Even though our DNA is very understated, clean lines, we don’t want it to feel like it’s fashion or going to go out of fashion. It’s more about style and more about long-term style. But still that process is very important.
I love the fact that you guys revisit the same shape and you may see it in the store six months three years later in a different colour. Or I noticed recently that one of the dresses that I have from maybe last winter is now just a top. And I love the fact you guys do that because it’s so fast, the fashion industry, and you can’t keep up with it. To me, I’ve always wondered, it just can’t be sustainable — even more than just an environmentally. So I actually really love the fact that you guys do that. So when you’re putting the collections together, are you actually thinking about things that you want to wear or is there a COS customer that you have in mind?
Yes, everything at COS is about teamwork. When we think about our customer, we don’t’ think about one specific person. I think it’s an ageless customer, and it’s a customer that can more be summarized, in a sense, by their mindset. We sometimes say that it’s a big-city mindset, not necessarily that they have to live in a big city, but we believe our customer is sharing our interests in art and design and that they are very culturally aware. And that’s something that we have in common. They also really sort of appreciate good design and are quite demanding, in everything from product quality to the shopping experience.
Yeah, absolutely. I think that’s something else for me that may be surprising from a high street brand that the quality is actually quite good, that it can, as you say, sit in the wardrobe for a couple of years and pull it back out again. But also the fit as well, and it’s one of the reasons why I’ve stopped shopping in other nameless stores.I guess I’m always looking for sort of simple wardrobe basics and I think we all know that when you walk into the COS store, you’re going to find those sorts of things. They are always easy to accessorise and mix and match.
Thank you. I think fit is very important to us, and we work a lot on it. It’s actually the starting point. You know, it was one of the first things we started with like eleven years ago now.
You have been with the brand…
I’ve been there for ten-and-a-half years.
It was almost the beginning of your career, is that right?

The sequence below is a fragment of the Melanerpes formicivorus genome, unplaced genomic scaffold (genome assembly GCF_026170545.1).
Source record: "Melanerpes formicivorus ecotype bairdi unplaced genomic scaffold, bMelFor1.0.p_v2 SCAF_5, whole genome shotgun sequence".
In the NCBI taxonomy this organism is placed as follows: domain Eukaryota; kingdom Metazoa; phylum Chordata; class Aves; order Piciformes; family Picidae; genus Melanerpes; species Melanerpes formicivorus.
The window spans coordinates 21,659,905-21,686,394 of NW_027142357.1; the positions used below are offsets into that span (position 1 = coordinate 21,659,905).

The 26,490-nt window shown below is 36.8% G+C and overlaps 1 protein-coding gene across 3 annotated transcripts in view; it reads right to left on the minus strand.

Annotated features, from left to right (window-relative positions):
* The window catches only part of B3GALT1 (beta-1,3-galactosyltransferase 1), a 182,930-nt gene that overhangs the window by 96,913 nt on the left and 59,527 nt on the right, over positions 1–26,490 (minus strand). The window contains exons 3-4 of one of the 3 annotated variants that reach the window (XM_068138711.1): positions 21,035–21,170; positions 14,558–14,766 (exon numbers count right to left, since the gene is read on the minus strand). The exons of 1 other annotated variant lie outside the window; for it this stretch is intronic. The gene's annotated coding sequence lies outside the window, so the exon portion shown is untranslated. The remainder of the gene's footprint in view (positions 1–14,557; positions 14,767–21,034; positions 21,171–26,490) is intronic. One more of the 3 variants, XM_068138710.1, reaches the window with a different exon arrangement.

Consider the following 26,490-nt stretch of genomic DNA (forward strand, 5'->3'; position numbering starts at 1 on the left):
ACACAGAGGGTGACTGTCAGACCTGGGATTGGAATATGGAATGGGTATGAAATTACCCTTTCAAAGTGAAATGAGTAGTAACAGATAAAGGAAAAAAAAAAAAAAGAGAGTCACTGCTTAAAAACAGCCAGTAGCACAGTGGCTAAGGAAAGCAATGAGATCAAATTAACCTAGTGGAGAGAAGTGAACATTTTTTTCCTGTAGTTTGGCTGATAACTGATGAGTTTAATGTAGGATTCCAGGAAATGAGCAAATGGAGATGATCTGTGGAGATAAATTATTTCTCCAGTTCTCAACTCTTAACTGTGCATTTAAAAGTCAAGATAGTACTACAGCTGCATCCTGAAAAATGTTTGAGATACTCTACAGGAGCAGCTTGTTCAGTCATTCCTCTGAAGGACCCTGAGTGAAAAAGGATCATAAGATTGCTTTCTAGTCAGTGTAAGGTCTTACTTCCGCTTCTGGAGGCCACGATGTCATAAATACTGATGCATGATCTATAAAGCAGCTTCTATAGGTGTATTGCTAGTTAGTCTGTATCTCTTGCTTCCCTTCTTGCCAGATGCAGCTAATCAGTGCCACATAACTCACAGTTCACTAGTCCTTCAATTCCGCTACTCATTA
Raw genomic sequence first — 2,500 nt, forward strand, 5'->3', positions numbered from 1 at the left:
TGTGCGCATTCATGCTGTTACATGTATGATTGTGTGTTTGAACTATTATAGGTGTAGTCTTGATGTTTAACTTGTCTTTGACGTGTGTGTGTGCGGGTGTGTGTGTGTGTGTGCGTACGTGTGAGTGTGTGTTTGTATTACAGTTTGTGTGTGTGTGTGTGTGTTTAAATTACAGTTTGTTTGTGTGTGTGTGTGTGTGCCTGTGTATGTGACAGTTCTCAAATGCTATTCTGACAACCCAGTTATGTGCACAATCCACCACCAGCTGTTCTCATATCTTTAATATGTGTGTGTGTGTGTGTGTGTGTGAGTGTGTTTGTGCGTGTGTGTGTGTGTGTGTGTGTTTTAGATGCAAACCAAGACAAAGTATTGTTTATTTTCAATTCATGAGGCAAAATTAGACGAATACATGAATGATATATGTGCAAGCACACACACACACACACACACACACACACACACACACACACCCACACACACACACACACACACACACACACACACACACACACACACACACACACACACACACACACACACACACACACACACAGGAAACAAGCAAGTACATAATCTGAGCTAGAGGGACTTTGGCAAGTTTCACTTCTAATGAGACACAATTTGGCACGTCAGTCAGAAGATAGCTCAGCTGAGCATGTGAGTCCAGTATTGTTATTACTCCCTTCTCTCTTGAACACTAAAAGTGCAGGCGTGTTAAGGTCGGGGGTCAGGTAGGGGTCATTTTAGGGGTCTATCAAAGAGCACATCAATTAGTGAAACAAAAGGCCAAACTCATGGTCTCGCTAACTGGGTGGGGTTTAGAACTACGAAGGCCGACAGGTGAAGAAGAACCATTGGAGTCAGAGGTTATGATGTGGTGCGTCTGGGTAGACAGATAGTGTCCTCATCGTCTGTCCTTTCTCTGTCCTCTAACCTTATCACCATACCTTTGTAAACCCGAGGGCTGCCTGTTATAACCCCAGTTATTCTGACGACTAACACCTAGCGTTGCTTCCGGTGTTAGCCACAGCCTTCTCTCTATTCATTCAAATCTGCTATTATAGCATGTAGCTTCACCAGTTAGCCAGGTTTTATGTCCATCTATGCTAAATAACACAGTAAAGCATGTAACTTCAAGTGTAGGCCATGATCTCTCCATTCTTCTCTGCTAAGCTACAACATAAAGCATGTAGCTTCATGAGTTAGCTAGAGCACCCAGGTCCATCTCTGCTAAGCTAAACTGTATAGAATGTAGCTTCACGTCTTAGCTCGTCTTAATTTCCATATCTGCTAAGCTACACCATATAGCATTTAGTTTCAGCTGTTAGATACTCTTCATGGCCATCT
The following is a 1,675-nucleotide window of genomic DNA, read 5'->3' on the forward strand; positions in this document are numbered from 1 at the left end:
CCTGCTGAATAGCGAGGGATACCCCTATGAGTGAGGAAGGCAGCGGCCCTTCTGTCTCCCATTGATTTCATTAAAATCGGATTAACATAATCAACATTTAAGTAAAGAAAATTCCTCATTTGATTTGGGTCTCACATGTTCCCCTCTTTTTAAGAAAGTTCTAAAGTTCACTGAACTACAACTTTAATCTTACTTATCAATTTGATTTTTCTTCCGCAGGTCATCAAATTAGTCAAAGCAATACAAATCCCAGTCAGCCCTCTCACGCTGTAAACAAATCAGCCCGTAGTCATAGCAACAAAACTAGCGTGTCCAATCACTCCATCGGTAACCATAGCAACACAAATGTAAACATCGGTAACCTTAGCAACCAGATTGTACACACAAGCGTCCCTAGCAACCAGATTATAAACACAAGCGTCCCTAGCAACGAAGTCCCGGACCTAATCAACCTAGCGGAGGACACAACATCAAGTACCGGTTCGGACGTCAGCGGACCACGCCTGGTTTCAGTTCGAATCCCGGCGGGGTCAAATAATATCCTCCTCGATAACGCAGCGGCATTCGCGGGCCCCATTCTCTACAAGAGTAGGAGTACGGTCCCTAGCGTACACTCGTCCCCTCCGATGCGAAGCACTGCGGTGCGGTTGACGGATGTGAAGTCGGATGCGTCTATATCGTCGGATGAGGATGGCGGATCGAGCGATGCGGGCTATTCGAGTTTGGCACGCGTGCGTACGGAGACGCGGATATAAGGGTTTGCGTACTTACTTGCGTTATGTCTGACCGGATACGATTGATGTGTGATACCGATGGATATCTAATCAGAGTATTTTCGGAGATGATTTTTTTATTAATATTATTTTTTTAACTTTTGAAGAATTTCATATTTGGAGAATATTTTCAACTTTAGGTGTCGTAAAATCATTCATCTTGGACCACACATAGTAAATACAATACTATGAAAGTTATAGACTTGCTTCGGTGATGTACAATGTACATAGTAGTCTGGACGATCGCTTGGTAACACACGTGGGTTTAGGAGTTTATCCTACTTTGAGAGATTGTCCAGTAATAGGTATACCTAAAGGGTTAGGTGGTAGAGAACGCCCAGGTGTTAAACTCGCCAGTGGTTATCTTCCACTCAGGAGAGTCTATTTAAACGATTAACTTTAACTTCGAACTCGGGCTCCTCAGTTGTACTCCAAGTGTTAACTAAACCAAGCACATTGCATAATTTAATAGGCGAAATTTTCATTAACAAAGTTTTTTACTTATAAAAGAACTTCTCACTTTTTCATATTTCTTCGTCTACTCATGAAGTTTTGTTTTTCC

Yes, I’d just graduated from Royal College. But I was a mature student, so I’d done things in the past. I came on board as an assistant, and one of my first jobs was to work with the blocks and finishes and the inside of the garments — that makes such a difference in the quality in the end. We still focus a lot on that, and we review the blocks. Because we want to create simple pieces that feel effortless.
It’s not that simple, I’m sure.
It’s not that simple, at all! The process can be long, but it’s an enjoyable process and an important process, and we do tend to work a lot with our fits to get them right.
I guess you’re quite lucky that you sort of started out from that side of thing and really got to know the garments inside and out.
Yeah, I’ve not had one boring day really — it’s amazing!
So what you are looking at now for inspiration? Is there anything in particular that you’re interested in? Art and architecture design-wise?
Not naming any names, what we’re seeing a lot is, like Studio Swine, the material process is very important and the creative process is very important too. The journey before you finalise the project is almost as important as the finished piece.
It’s just something we see. We have had really good response and we are going to continue with installation. I think people really appreciate the experience around art at the moment. So, it’s about blurring the line between disciplines and really sort of offering an experience.
Okay, interesting. One final question: As more and more fashion brands are feeling the need to have a presence at Salone, which isn’t really a fashion event, what is it that is important for COS to have a presence here?
I think for us is really that we see our customer sort of shares our interest in art and design, and this is now becoming like a creative happening. So all these disciplines getting involved. It’s not only about furniture design, it’s not only a furniture fair. So for all of us it’s a very inspiring place and a very inspiring place to come to for doing research, but also it’s an opportunity to meet the customer. And then also, obviously we take so much inspiration from different creative disciplines, so it’s almost a way for us to also give back. Really to share an experience together with someone that we get inspired by and share that with our customer.
Yes, that’s interesting and having you guys here really makes a lot of sense. Also, it’s incredible for creatives like Studio Swine to have patrons. To be able to do what they do, they need a patron that allows them that freedom and I think it’s wonderful that COS actually does that and lets people be creative, so congratulations.